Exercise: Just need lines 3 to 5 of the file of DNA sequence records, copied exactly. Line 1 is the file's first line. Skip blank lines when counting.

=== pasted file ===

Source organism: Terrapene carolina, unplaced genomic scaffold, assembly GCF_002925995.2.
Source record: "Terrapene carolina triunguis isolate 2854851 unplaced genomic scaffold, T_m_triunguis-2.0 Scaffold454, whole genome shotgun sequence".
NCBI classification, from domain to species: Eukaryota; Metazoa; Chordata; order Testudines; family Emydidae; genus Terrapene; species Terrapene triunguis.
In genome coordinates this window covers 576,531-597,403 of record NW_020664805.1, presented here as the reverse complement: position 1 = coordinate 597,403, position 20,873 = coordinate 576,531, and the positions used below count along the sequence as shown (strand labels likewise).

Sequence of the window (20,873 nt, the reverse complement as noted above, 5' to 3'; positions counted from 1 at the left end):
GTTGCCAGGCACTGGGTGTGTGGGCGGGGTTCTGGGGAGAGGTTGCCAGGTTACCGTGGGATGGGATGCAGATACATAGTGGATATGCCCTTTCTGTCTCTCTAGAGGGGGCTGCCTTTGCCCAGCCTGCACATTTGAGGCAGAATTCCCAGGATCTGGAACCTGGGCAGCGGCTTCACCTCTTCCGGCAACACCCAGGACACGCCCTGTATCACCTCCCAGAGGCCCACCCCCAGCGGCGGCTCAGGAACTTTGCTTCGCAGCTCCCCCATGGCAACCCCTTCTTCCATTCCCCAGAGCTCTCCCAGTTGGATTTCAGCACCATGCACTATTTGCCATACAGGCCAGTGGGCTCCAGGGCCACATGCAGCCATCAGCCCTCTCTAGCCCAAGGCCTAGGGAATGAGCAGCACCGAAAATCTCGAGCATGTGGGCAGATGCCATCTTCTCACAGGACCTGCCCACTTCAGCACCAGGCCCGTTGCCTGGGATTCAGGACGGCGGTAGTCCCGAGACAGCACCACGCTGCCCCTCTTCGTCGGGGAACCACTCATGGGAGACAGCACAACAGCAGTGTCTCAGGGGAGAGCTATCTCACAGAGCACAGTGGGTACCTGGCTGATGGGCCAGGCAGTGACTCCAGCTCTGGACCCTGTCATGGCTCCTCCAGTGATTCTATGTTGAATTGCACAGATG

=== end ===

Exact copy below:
NCBI classification, from domain to species: Eukaryota; Metazoa; Chordata; order Testudines; family Emydidae; genus Terrapene; species Terrapene triunguis.
In genome coordinates this window covers 576,531-597,403 of record NW_020664805.1, presented here as the reverse complement: position 1 = coordinate 597,403, position 20,873 = coordinate 576,531, and the positions used below count along the sequence as shown (strand labels likewise).

Sequence of the window (20,873 nt, the reverse complement as noted above, 5' to 3'; positions counted from 1 at the left end):